From Wiktionary, the free dictionary
Jump to navigation Jump to search


Alternative forms[edit]


From Middle English receiven, from Old French receivre, from Latin recipere (take back, accept, etc.), from re- (back) + capiō (to take); see capacious. Compare conceive, deceive, perceive. Displaced native Middle English terms in -fon/-fangen (e.g. afon, anfon, afangen, underfangen, etc. "to receive" from Old English -fōn), native Middle English thiggen (to receive) (from Old English þiċġan), and non-native Middle English aquilen, enquilen (to receive) (from Old French aquillir, encueillir).


  • IPA(key): /ɹɪˈsiːv/
  • (file)
  • Rhymes: -iːv
  • Hyphenation: re‧ceive


receive (third-person singular simple present receives, present participle receiving, simple past and past participle received)

  1. To take, as something that is offered, given, committed, sent, paid, etc.; to accept; to be given something.
    She received many presents for her birthday.
    • c. 1604–1605 (date written), William Shakespeare, “All’s Well, that Ends Well”, in Mr. William Shakespeares Comedies, Histories, & Tragedies [] (First Folio), London: [] Isaac Iaggard, and Ed[ward] Blount, published 1623, →OCLC, [Act II, scene i], page 235, column 1:
      Our hearts receiue your warnings.
    • 1689, John Locke, An Essay Concerning Human Understanding:
      The idea of solidity we receive by our touch.
    • 1611, The Holy Bible, [] (King James Version), London: [] Robert Barker, [], →OCLC, 1 Kings 8:64, column 1:
      [T]he braſen Altar that was before the Lord was too little to receiue the burnt offerings, and meat offerings, and the fat of the peace offerings.
    • 1873, Thomas Wimberley Mossman, quoting Pope Clement I (in translation), “The Genuine and Supposititious Writings of St. Clement”, in A History of the Catholic Church of Jesus Christ: From the Death of Saint John to the Middle of the Second Century: [], London: Longmans, Green, and Co., →OCLC, page 58:
      And afterwards Thou [God] receivedst Seth and Enoch, and Enoch Thou translatedst; for Thou art the Creator of men, the Fountain of Life, the Supplier of Want, the Giver of Laws, the Rewarder of them that keep them, the Avenger of them that transgress them.
    • 1918, W[illiam] B[abington] Maxwell, chapter XXXIX, in The Mirror and the Lamp, Indianapolis, Ind.: The Bobbs-Merrill Company, →OCLC, page 305:
      Nothing was too small to receive attention, if a supervising eye could suggest improvements likely to conduce to the common welfare. Mr. Gordon Burnage, for instance, personally visited dust-bins and back premises, accompanied by a sort of village bailiff, going his round like a commanding officer doing billets.
    • 2013 May 25, “No hiding place”, in The Economist[1], volume 407, number 8837, London: Economist Group, →ISSN, →OCLC, archived from the original on 24 May 2013, page 74:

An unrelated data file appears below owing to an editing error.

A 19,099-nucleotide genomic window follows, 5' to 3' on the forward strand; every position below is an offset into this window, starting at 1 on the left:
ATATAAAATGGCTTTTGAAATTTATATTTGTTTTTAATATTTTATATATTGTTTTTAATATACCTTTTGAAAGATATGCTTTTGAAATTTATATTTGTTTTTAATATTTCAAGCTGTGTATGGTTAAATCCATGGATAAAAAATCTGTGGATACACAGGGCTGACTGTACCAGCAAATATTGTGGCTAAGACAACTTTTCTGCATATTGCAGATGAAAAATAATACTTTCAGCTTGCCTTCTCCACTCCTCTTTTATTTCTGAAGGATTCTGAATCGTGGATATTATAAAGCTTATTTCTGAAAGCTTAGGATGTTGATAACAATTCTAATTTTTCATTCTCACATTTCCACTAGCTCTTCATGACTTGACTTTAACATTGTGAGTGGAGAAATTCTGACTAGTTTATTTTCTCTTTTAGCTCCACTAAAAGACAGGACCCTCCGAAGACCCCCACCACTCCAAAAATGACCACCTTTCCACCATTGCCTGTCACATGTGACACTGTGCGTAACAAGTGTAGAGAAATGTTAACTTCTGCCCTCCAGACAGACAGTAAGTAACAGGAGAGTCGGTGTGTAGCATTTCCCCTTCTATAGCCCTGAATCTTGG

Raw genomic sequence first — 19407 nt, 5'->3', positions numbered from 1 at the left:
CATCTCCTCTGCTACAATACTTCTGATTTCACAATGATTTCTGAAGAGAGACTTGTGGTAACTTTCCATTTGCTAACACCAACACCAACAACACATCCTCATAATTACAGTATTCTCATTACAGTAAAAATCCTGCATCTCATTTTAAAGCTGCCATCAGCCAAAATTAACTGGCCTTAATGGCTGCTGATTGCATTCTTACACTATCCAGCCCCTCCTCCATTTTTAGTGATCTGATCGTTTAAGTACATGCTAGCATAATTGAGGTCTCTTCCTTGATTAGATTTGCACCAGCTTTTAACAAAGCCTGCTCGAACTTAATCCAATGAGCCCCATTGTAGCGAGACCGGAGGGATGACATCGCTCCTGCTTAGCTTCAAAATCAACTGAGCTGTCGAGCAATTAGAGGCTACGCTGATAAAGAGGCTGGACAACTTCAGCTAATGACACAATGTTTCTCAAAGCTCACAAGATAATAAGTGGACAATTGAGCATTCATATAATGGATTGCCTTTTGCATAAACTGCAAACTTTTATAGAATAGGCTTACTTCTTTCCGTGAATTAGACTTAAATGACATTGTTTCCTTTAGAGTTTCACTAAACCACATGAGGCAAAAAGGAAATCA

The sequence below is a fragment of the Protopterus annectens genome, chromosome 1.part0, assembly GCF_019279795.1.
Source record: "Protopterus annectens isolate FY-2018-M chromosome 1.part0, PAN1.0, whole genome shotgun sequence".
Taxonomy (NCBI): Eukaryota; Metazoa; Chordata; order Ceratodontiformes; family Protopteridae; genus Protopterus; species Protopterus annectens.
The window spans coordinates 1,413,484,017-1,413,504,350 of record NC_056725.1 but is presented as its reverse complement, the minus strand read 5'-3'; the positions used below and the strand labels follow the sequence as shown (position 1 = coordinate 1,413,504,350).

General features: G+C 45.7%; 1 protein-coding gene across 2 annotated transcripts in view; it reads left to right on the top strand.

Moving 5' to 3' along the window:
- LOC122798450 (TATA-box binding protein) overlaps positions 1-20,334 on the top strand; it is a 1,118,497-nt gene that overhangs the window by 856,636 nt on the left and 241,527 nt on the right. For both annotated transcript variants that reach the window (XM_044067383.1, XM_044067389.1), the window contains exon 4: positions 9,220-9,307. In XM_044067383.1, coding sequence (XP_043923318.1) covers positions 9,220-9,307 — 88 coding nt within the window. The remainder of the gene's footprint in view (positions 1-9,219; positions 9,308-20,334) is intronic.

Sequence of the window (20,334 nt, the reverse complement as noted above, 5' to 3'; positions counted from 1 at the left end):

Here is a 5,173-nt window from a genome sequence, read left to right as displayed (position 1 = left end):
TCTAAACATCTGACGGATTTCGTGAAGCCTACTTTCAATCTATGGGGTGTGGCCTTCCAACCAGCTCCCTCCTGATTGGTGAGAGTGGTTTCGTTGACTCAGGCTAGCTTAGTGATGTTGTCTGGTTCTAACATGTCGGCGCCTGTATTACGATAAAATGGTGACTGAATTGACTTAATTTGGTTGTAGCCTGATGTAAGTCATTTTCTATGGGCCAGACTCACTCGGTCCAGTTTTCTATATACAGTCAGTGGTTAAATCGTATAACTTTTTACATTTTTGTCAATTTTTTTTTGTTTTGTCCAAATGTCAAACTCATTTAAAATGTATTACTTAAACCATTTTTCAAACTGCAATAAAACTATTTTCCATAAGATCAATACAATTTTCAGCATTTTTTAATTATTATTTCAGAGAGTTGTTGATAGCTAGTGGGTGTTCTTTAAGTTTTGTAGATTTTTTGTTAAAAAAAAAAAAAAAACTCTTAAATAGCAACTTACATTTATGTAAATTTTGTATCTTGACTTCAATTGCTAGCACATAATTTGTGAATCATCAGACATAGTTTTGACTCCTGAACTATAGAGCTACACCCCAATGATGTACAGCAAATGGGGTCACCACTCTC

In America alone, people spent $170 billion on "direct marketing"—junk mail of both the physical and electronic varieties—last year. Yet of those who received unsolicited adverts through the post, only 3% bought anything as a result.
  2. (law) To take goods knowing them to be stolen.
  3. To act as a host for guests; to give admittance to; to permit to enter, as into one's house, presence, company, etc.
    to receive a lodger, visitor, ambassador, messenger, etc.
    • 1611, The Holy Bible, [] (King James Version), London: [] Robert Barker, [], →OCLC, Acts 28:2, column 1:
      And the barbarous people ſhewed vs no little kindneſſe: for they kindled a fire, and receiued us euery one becauſe of the preſent raine, and becauſe of the cold.
    • 1892, Walter Besant, “The Select Circle”, in The Ivory Gate [], New York, N.Y.: Harper & Brothers, [], →OCLC, page 46:
      In former days every tavern of repute kept such a room for the select circle—a club, or society, of habitués, who met every evening for a pipe and a cheerful glass. [...] Strangers might enter the room, but they were made to feel that they were there on sufferance; they were received with distance and suspicion.
  4. To incur (an injury).
    I received a bloody nose from the collision.
    • 1804, Robert Wissett, On the Cultivation and Preparation of Hemp:
      But because this is oftentimes dangerous, and much hurt hath been received thereby through casualty of fire, I advise the sticking four stakes into the earth, at least five feet above the ground [...]
  5. To allow (a custom, tradition, etc.); to give credence or acceptance to.
    • 1611, The Holy Bible, [] (King James Version), London: [] Robert Barker, [], →OCLC, Mark 7:3–4, column 2:
      For the Phariſes and all the Jewes, except they waſh their hands oft, eate not, holding the tradition of the elders. And when they come from the market, except they waſh, they eate not. And many other things there be, which they have receiued to hold, as the waſhing of cups and pots, braſen veſſels, and of tables.
  6. (telecommunications) To detect a signal from a transmitter.
  7. (sports) To be in a position to take possession, or hit back the ball.
    1. (tennis, badminton, squash) To be in a position to hit back a service.
    2. (American football) To be in a position to catch a forward pass.
  8. (transitive, intransitive) To accept into the mind; to understand.

Derived terms[edit]

Related terms[edit]


The translations below need to be checked and inserted above into the appropriate translation tables. See instructions at Wiktionary:Entry layout § Translations.


receive (plural receives)

  1. (telecommunications) An operation in which data is received.
    • 1992, Tara M. Madhyastha, A Portable System for Data Sonification, page 71:
      In the sonification of the PDE code, notes are scattered throughout a wide pitch range, and sends and receives are relatively balanced; although in the beginning of the application there are bursts of sends []

Further reading[edit]